Click here to View a Sample Report

Advisor Client Matching

This post is part 4 of our 8 part series on increasing Client Engagement from our Client Relationship Performance in the New Behavioral Economy White Paper. The insights will demonstrate in practical terms how to apply predictive behavioral insights to tailor client communication and provide unique client experiences.

Behavioral Insight 4: Advisor Client Matching

Earlier in this series, we learned about Chris Coddington and his meetings with a client named Frank Butler. Chris was given information about the 4 Communication DNA Styles and processes for discovering which communication style a client has. (Click here to read the previous posts in this series).

We asked Chris, Have you ever wondered why clients have suddenly left your business for no apparent reason? Or why some clients have taken a long time to make a commitment to your service? Why do some clients cause your heart rate to increase when they call? Or, what about that one-hour client meeting that has left you feeling exhausted?

The bottom line to all of these questions is that there is a lack of emotional engagement by Chriss clients. We said to Chris, You may be rationally serving the client very well, and he or she is satisfied with your service. However, the client is not emotionally connected to you, and therefore there is an inherent lack of trust. There could be many reasons for it. Usually the main reason will be that you have a different behavioral style from many of your clients. This will naturally lead to a gap in communication. Differences between people are wonderful, and they can be capitalized on to get great results. However, differences also divide and must be understood, accepted and respected by us in order to get along and build client relationships. This is also true of marital relationships, teams and business partnerships.

Advisor Client Matching, Know Your ClientWe suggested to Chris that in order to be successful in his business he would need to master the behavioral differences by adapting his behavior, and so would his team. As the Compatibility Matrix shows, it may be easier to match up to those clients who are similar to you in behavioral style. This means you have to adapt less and there will be a more connective energy. You can mostly be yourself and not have to worry about adapting as much.

However, the reality is that many clients, or at least their spouses, will be different to you. So you will have to adapt your behavior and communicate and serve clients on their terms. This is what we call the platinum rule of relationships.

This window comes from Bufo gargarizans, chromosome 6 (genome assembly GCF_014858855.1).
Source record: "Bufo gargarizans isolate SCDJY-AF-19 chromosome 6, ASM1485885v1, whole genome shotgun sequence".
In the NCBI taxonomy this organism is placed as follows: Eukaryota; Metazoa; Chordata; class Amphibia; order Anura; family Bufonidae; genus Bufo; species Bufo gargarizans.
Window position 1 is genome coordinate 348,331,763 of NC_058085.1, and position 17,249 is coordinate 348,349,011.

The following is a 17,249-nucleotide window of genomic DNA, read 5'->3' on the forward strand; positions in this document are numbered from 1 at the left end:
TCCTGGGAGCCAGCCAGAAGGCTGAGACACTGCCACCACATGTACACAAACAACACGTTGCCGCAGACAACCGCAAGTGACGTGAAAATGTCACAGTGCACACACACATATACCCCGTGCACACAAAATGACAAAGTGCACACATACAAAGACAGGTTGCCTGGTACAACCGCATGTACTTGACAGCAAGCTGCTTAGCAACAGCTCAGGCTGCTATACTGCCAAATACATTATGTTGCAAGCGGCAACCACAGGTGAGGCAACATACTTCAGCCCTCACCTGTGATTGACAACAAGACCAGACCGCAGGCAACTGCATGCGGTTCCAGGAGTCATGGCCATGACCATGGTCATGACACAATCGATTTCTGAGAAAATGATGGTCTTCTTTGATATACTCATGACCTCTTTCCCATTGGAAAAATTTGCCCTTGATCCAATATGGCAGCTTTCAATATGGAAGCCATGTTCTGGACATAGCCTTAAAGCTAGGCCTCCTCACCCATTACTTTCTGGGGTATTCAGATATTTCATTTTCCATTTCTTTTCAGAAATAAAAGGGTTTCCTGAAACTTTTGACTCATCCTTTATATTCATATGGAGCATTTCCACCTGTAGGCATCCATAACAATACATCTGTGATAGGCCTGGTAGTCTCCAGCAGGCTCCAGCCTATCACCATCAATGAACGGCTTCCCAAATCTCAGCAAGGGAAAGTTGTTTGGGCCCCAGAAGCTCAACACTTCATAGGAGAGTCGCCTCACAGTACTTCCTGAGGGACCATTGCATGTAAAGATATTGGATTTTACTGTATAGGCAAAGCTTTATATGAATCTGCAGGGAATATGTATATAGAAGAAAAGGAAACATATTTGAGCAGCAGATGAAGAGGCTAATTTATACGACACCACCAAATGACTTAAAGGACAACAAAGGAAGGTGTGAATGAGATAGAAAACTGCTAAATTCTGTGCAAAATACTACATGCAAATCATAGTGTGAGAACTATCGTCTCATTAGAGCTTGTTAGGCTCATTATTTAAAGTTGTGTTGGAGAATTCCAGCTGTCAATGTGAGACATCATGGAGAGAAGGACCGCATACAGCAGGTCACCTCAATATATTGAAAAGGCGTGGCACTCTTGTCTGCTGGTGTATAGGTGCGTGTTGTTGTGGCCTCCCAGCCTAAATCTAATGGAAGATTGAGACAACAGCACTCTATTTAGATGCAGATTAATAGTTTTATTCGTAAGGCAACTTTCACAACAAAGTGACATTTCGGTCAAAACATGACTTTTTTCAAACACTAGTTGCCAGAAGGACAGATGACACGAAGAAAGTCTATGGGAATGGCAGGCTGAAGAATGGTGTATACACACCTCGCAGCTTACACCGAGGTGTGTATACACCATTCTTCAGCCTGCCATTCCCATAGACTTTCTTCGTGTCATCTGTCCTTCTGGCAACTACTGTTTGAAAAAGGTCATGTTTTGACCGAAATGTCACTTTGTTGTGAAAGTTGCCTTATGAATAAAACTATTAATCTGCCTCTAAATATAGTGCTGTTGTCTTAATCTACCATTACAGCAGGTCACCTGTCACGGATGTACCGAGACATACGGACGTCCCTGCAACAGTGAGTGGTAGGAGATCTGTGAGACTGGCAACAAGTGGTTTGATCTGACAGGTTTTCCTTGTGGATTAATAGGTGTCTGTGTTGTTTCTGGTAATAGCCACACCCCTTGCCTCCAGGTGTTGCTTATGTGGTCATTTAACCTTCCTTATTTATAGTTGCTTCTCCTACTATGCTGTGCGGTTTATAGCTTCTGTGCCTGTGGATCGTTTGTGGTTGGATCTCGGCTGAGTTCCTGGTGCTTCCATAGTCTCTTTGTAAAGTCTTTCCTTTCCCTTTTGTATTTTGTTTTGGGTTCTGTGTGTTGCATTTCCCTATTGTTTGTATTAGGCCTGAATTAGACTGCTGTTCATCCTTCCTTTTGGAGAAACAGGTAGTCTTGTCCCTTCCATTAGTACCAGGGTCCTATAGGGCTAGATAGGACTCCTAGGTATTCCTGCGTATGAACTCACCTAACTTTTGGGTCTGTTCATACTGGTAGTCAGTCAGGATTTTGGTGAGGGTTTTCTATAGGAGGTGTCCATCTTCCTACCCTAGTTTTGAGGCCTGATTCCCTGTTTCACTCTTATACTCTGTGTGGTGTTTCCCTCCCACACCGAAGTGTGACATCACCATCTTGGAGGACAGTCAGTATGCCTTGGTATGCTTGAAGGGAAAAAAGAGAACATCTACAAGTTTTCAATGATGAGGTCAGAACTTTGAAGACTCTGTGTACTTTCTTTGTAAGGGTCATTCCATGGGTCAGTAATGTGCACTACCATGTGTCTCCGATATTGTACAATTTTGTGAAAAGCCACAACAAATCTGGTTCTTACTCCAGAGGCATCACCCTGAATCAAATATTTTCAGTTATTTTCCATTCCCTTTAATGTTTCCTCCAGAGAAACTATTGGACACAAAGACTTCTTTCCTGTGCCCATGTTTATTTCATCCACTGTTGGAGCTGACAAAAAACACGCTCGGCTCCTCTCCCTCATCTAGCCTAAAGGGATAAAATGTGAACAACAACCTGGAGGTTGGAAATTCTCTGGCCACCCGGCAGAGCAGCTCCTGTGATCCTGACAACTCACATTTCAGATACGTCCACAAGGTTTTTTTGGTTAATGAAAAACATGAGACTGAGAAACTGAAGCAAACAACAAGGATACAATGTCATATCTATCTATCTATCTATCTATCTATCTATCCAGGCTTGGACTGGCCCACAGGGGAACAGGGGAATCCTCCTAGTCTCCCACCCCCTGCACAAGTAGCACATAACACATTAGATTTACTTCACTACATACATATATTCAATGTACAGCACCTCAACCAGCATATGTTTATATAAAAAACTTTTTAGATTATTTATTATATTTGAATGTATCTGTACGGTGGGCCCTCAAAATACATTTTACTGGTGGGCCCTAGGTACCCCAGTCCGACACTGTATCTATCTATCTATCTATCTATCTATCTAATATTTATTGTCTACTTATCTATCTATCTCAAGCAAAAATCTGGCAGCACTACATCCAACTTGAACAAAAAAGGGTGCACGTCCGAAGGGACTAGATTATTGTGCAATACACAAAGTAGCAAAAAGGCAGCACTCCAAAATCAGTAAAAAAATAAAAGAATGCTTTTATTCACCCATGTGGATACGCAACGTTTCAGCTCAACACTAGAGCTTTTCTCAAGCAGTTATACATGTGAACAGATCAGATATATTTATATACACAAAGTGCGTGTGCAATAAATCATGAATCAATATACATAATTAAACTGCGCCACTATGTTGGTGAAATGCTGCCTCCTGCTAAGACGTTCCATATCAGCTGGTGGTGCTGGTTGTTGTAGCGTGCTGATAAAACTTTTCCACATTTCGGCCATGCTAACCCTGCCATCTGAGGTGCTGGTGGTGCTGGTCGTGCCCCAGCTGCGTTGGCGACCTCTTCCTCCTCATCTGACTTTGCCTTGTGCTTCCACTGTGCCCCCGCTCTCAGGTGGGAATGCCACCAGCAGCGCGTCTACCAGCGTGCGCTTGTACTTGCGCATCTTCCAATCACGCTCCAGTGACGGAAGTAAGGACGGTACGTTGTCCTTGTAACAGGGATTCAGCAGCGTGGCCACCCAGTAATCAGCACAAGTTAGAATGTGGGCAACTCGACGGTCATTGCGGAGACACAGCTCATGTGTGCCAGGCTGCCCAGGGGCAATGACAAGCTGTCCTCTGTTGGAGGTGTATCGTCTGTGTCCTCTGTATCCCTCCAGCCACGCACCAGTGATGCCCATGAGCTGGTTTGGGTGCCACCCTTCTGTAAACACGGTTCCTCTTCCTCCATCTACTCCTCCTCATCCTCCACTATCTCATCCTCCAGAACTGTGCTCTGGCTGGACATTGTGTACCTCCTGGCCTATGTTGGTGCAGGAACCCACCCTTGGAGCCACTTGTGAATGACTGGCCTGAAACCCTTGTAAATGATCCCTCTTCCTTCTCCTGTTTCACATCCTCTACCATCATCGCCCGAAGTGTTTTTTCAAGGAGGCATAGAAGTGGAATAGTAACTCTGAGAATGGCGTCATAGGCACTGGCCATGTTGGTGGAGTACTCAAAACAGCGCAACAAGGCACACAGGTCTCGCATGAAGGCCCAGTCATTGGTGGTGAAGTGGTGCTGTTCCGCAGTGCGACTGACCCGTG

We told Chris that a future trend will be advisors building client service teams that are a custom fit for the client. This provides the advisor with the opportunity to include team members with different styles to complement the advisors behavior. Imagine when a telephone call comes in and the team automatically knows who is to pick it up, then how to communicate with the client, and how to manage the work flow and even product or solution offerings. This really is the Ideal Advisory Business. Chris could also see that this strategy would be good for succession planning.

Matching Clients Based on Their Needs

Advisor Client Matching, Know Your Client, Financial Behavior

What are your thoughts? For additional information on increasing engagement of others, visit our Communication DNA Website.

To Learn More, read the full Client Relationship Performance in the New Behavioral Economy White Paper.

Engaging Your Employees

Mary Lorenz of? recently published an article focusing on management of employees, “How not to motivate employees: 10 management habits to break now“.

The ten habits that are pointed out in the article are great and include – Don’t assume people understand your reasoning behind decisions; Don’t forget that praise is about them, not you; and, Don’t speak negatively about other team members, their peers or senior management and leaders.

It is important to remember that everybody wants to be recognized for their strengths and in an environment where they can use them. This means leaders need to manage people based on their unique strengths. Further, they need to be emotionally engaged with communication customized to who they are. In the end this will build confidence which is the key to performance and realizing human potential.

Click here to read the article.

What are your thoughts?

Creative People More Likely to Cheat?

A recent Harvard Business School study suggests that creative people may be more likely to cheat (click here to for details on the study).

Creative people, behavioral profiling, personality, harvard business review, creative people more likely to cheat

An interesting article and we agree based on our own research into DNA Behaviors that people who are creative will have a natural instinct to work around rules, problems and barriers. However, whether they do or not will also be related to their character which will influence decision-making. You cannot say all creative people are of bad character. Also, we have seen those people who are naturally ambitious and competitive could also have a natural drive to cut corners to achieve goals. So, if a person is both creative and ambitious then this natural motivation will be even stronger, subject to character.

What are your thoughts?